Advisor Wellness Series #3: Why Finishing That Client Report May Be More Beneficial Than Your Workout

Posted by FlexShares on Mar 14, 2019 11:00:00 AM

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By David B Partain
Head of Marketing
FlexShares Exchange Traded Funds

It’s a stressful day. Your last client meeting ends early at 3:30 and you decide to hit the gym to relieve some stress. Not so fast….

FlexShares’ second annual Advisor Wellness Survey shows that on-the-job coping strategies tend to work better for financial advisors than off-the-job strategies in reducing stress. While advisors use strategies within each category relatively equally, the results they gain from using these techniques were not equal. In fact, the level of perceived stress is [19%] higher for advisors who use non-work-related versus work-related strategies.

Some years back the financial planning association conducted a study on advisor productivity – Doing More With Less. The research identified that just 13% of advisors felt in complete control of their time and only 10% felt in complete control of their business. The study found that a clear strategic focus, an effective infrastructure and a focus on personal efficiency were identified as three key aspects to creating greater efficiency and a sense of control. Key among the tactics cited was employing effective time management at the office.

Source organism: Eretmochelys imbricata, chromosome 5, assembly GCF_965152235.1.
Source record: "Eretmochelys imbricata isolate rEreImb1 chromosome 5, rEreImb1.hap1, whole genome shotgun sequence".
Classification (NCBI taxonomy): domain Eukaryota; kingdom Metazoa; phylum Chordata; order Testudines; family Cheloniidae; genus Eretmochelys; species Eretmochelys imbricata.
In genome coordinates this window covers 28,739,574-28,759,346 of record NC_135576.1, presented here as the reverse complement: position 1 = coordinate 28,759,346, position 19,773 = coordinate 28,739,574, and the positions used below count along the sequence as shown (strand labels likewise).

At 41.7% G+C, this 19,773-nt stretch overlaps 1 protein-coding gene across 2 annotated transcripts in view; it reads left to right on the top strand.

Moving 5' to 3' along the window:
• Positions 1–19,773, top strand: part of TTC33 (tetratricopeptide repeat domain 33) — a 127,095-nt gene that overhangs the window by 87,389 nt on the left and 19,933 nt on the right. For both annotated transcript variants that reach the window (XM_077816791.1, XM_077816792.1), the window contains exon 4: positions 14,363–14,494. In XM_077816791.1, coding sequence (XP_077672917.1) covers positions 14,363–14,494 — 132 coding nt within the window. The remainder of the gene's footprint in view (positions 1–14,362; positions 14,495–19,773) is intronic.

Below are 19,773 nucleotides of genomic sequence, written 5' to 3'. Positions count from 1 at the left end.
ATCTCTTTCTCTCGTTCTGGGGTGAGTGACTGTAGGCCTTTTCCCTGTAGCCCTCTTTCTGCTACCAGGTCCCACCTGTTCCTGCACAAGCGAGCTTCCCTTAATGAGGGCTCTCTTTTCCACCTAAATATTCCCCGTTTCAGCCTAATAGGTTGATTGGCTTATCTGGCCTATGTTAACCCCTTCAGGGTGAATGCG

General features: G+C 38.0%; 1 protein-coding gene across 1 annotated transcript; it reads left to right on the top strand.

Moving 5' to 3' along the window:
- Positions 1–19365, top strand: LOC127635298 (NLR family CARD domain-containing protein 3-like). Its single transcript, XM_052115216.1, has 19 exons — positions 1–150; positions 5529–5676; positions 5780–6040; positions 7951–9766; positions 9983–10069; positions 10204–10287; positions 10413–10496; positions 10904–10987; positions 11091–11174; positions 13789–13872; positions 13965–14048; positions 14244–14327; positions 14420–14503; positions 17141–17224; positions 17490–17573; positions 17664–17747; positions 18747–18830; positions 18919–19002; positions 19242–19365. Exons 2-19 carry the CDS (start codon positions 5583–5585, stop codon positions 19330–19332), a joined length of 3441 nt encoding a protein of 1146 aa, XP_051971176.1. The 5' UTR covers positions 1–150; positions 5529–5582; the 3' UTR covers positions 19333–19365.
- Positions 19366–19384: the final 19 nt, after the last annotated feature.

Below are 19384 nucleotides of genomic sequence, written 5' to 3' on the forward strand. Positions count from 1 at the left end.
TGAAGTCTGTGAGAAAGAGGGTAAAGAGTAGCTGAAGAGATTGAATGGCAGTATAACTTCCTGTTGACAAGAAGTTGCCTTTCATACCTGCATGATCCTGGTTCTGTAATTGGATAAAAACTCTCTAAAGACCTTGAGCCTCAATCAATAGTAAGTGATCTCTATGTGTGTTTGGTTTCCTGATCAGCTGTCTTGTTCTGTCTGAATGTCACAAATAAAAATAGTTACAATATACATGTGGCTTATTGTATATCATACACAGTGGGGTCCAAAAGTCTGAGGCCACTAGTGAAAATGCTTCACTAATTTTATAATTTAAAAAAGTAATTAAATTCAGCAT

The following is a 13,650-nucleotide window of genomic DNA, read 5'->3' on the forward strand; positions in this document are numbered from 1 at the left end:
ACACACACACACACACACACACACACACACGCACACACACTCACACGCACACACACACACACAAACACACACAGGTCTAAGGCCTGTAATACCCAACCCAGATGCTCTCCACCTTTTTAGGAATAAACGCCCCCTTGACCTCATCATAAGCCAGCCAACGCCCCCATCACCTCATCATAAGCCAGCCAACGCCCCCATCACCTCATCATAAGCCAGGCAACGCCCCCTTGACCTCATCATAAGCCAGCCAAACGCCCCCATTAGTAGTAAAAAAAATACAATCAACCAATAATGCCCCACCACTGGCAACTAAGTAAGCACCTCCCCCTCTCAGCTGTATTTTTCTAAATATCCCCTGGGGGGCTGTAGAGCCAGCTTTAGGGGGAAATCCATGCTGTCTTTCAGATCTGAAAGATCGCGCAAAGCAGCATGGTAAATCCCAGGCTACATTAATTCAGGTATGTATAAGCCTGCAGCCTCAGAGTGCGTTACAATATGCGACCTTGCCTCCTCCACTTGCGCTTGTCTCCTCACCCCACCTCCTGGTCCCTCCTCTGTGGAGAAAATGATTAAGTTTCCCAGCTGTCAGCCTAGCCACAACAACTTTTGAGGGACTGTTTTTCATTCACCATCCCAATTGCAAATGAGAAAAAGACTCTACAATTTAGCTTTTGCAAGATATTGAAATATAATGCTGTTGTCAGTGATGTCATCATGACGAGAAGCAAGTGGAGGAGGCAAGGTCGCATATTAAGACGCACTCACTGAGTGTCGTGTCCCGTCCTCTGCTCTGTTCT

So why do on-the-job stress reduction strategies appear more successful in reducing stress? One possibility is that they are not – it may be, rather, that advisors who use these strategies have lower levels of stress initially. But psychologists do recognize that “self-efficacy,” a person’s belief in his or her own ability to handle stressful situations, affects how people experience stress. Feeling in control (regardless of whether you actually are or not) provides a buffer against stress.  So taking actions such as reaching out to a client or delegating tasks to staff or a coworker can provide a sense of control by directly addressing a potential source of stress. Or it could be as simple as the fact that when you address job-related stress with job-specific solutions, you’re decreasing the source of stress, rather than simply managing the symptoms.

That doesn’t diminish the importance of stress reduction techniques that are not work-related. While on-the-job strategies may reduce more perceived stress, research has shown that many of the outside-of-work stress reduction techniques suggested by the advisors in our survey – especially exercise and healthy eating, connecting with family and friends, and even remembering to laugh – are important to maintaining good health in addition to reducing stress.

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